Public Cloud Market Worth $208 Billion By End Of 2016 - InformationWeek

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Public Cloud Market Worth $208 Billion By End Of 2016

The public cloud market is expected to grow more than 17% by the end of 2016 to total of over $208 billion, according to new projections from Gartner. The two most popular services are IaaS and SaaS for IT departments looking to save money.

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By the end of 2016, the global public cloud market is expected to grow more than 17% over last year to reach $208.6 billion, according to new projections from Gartner. For IT departments, the potential savings from implementing Infrastructure-as-a-Service (IaaS) and Software-as-a-Service (IaaS) is helping fuel the growth of these different offerings.

In 2015, the public cloud market totaled $178 billion, and this year's total will reach 17.2% more than that amount, according to Gartner. Although not mentioned in the report, Amazon Web Services (AWS) is assumed by many to dominate the public IaaS market, with Microsoft, Google, and other vendors seen as distant runners-up.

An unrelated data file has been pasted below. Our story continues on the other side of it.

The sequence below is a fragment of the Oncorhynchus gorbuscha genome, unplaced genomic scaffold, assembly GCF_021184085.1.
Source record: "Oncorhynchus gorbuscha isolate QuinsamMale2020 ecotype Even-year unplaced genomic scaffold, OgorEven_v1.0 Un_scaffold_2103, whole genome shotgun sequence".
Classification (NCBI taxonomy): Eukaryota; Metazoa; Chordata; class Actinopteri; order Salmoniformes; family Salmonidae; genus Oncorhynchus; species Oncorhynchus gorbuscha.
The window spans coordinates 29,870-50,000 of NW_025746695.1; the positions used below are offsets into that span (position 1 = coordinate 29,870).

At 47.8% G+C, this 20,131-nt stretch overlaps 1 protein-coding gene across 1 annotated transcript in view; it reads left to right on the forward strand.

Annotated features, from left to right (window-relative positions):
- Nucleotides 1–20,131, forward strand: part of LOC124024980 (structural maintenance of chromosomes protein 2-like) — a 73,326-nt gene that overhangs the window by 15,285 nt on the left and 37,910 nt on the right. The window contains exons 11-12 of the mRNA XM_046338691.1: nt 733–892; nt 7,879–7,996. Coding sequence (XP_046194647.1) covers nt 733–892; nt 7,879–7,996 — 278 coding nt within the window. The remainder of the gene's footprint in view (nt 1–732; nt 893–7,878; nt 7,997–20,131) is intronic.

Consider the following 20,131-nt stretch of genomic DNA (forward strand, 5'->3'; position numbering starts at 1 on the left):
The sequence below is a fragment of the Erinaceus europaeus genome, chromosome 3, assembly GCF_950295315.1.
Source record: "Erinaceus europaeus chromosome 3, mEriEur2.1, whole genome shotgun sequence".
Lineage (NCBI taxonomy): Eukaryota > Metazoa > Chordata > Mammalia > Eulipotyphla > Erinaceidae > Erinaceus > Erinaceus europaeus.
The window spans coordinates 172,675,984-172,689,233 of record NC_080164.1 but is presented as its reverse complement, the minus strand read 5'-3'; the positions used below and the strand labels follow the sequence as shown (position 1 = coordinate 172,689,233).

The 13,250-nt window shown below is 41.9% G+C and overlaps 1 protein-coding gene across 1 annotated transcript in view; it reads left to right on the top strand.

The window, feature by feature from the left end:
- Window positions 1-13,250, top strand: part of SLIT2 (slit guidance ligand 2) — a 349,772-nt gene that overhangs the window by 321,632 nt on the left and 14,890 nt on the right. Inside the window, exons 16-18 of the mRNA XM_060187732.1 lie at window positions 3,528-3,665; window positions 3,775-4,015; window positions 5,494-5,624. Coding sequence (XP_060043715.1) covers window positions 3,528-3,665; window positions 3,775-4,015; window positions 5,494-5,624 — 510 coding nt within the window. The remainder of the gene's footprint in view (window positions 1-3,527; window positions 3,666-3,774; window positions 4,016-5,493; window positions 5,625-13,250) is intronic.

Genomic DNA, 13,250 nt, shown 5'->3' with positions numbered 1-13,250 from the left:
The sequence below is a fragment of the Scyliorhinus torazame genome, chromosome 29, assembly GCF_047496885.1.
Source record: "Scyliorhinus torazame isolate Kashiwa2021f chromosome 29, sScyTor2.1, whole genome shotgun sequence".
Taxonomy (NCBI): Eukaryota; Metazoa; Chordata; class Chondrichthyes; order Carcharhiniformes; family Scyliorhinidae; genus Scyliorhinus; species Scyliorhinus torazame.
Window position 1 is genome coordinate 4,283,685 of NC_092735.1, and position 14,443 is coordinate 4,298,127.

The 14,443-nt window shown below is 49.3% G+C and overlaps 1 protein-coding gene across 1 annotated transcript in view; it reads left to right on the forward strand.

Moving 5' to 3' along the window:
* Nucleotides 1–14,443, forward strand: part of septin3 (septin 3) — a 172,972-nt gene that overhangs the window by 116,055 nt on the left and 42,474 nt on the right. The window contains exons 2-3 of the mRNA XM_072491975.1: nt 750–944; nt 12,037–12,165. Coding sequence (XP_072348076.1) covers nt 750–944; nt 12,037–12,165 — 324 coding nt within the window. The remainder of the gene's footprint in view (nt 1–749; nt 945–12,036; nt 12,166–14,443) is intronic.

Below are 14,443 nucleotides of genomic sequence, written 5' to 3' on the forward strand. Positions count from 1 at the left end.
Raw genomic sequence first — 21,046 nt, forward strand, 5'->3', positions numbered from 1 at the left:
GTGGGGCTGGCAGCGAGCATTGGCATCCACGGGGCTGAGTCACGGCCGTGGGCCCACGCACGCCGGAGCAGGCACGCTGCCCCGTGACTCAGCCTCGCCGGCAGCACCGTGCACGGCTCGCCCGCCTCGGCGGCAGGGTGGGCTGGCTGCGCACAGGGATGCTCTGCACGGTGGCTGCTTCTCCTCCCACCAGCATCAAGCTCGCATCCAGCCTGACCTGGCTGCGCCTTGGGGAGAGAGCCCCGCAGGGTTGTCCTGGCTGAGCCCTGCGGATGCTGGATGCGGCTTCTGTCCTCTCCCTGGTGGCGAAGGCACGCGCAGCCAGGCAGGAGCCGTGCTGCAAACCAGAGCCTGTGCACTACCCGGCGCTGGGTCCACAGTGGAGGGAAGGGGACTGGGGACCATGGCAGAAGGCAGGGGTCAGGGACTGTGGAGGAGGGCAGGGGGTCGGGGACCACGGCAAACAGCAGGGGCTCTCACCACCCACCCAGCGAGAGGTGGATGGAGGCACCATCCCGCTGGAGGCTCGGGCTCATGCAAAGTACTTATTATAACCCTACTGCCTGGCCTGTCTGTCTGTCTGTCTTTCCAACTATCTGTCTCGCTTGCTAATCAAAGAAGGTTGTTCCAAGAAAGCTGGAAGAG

The growth of the public cloud market is being driven by IT departments' desire to save money and offload more and more workloads to these third-party providers. In the Sept. 15 report, Gartner research director Sid Nag notes that many IT shops are saving as much as 14% of their budget by moving applications to the cloud.

(Image: vokduy/iStockphoto)

(Image: vokduy/iStockphoto)

However, Nag adds that, while some companies have realized the benefits of public cloud services, many other organization are still hesitant and only testing the waters:

However, the aspiration for using cloud services outpaces actual adoption. There's no question there is great appetite within organizations to use cloud services, but there are still challenges for organizations as they make the move to the cloud. Even with the high rate of predicted growth, a large number of organizations still have no current plans to use cloud services.

For those IT shops that are pushing apps out to the cloud, it's the desire to modernize the company's technology to prepare for the digital future that is driving this decision. Cost savings, agility, and innovations are also cited as other motivators to explore the benefits of public cloud.